where nA and LA are the refractive index and the thickness of the absorption-reduction layer respectively, nT and LT are the real part of the refractive index and the thickness of the semitransparent metal electrode respectively, and mA is a non-negative integer. It is preferred to have mA as small as practical, usually 0 and typically less than 2.
  14. 14. The microcavity OLED device according to claim 10 wherein the device further includes a transparent conductive spacer layer disposed between the reflective metallic bottom-electrode layer and the organic EL element or between the organic EL element and the metallic top-electrode layer.
  15. 15. The microcavity OLED device according to claim 2 wherein the bottom-electrode layer is the anode and the top-electrode layer is the cathode.
  16. 16. The microcavity OLED device according to claim 2 wherein the bottom-electrode layer is the cathode and the top-electrode layer is the anode.
  17. 17. The microcavity OLED device according to claim 2 wherein the bottom electrode is essentially opaque and reflecting and the OLED device is a top-emitting OLED device.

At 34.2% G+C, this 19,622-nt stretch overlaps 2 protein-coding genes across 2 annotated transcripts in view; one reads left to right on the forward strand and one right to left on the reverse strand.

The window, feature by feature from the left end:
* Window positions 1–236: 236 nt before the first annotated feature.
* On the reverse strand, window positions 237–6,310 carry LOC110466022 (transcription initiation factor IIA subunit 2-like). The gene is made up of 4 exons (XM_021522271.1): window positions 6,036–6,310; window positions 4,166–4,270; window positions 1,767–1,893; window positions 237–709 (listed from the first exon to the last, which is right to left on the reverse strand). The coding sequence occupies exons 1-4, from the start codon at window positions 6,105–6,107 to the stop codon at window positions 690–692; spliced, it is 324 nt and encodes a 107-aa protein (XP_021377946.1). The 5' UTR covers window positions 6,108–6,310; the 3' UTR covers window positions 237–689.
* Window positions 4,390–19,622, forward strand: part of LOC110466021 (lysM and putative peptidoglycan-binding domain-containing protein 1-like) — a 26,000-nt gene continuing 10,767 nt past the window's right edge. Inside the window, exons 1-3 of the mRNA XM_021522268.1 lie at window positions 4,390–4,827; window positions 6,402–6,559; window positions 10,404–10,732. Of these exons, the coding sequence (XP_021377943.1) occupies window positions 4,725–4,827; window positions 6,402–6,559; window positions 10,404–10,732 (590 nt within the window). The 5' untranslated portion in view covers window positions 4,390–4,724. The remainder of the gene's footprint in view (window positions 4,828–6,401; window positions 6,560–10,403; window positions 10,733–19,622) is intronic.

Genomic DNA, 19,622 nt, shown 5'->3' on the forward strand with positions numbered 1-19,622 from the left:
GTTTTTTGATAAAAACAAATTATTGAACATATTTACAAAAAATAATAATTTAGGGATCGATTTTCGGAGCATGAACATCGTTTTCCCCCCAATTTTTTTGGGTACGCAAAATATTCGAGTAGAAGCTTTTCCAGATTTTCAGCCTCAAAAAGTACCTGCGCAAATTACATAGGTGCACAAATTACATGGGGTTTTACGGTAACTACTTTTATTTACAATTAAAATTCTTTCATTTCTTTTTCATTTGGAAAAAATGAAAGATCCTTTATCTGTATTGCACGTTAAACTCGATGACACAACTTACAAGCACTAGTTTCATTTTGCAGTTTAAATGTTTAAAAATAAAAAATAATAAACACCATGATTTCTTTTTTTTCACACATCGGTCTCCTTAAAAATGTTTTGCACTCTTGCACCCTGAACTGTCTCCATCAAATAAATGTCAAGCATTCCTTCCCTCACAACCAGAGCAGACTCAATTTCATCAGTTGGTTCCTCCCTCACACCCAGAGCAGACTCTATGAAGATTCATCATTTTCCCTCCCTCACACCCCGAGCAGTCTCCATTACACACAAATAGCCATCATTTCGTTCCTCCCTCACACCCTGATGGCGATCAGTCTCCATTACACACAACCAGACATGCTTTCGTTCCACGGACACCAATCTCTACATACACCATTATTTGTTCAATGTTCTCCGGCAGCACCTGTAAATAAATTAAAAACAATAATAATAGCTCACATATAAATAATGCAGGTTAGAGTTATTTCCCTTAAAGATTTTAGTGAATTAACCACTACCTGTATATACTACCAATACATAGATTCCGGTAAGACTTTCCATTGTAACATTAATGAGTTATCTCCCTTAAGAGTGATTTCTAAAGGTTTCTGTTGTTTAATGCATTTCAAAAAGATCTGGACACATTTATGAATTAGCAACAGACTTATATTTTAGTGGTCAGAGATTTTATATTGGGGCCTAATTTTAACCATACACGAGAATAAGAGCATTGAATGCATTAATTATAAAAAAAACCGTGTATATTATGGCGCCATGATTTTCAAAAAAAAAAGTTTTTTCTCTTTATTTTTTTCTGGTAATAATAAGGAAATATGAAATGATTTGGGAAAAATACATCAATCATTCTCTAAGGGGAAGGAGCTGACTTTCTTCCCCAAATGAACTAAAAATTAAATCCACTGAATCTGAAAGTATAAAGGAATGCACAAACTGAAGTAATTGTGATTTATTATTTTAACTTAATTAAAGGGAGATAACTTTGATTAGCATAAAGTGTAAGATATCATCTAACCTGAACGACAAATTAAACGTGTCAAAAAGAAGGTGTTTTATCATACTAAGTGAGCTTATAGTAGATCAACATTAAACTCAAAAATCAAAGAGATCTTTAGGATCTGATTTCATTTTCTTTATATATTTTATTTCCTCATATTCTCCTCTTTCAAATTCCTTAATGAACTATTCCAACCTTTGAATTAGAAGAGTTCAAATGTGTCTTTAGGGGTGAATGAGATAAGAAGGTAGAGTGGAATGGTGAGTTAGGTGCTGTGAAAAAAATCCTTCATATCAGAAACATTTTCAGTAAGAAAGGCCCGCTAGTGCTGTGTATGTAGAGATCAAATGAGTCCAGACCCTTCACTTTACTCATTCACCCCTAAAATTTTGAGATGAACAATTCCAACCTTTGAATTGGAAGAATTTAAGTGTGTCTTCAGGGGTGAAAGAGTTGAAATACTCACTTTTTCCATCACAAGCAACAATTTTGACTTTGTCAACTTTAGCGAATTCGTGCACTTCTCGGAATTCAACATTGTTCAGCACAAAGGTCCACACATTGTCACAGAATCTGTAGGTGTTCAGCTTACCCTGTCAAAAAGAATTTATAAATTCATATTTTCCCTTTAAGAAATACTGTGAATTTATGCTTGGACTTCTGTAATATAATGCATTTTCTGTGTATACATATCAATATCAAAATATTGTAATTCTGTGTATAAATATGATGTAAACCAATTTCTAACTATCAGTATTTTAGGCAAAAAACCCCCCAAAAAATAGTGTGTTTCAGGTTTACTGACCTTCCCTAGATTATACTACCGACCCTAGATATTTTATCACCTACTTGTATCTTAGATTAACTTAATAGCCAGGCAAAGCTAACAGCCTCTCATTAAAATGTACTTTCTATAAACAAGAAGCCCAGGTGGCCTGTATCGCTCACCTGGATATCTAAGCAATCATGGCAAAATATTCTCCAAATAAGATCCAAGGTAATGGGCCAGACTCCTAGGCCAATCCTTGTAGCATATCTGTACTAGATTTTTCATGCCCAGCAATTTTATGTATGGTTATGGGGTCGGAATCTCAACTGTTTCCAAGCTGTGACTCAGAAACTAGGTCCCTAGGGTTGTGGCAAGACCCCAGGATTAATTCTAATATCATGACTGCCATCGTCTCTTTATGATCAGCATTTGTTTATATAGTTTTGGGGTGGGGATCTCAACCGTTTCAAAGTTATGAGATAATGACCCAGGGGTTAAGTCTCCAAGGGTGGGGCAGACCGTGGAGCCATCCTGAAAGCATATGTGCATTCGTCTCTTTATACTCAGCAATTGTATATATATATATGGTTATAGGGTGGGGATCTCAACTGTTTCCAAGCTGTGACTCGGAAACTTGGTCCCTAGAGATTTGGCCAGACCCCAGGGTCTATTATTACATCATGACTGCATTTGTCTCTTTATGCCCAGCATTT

18. 18. The microcavity OLED device according to claim 2 wherein the top electrode is essentially opaque and reflecting and the OLED device is a bottom-emitting OLED device.
US10771885 2003-01-17 2004-02-04 Microcavity OLED device Abandoned US20040155576A1 (en)

Priority Applications (4)

Application Number Priority Date Filing Date Title
US10347013 US20040140758A1 (en) 2003-01-17 2003-01-17 Organic light emitting device (OLED) display with improved light emission using a metallic anode
US10346424 US20040140757A1 (en) 2003-01-17 2003-01-17 Microcavity OLED devices
US10368513 US6861800B2 (en) 2003-02-18 2003-02-18 Tuned microcavity color OLED display
US10771885 US20040155576A1 (en) 2003-01-17 2004-02-04 Microcavity OLED device

Applications Claiming Priority (1)

Application Number Priority Date Filing Date Title
US10771885 US20040155576A1 (en) 2003-01-17 2004-02-04 Microcavity OLED device

Related Parent Applications (3)

Application Number Title Priority Date Filing Date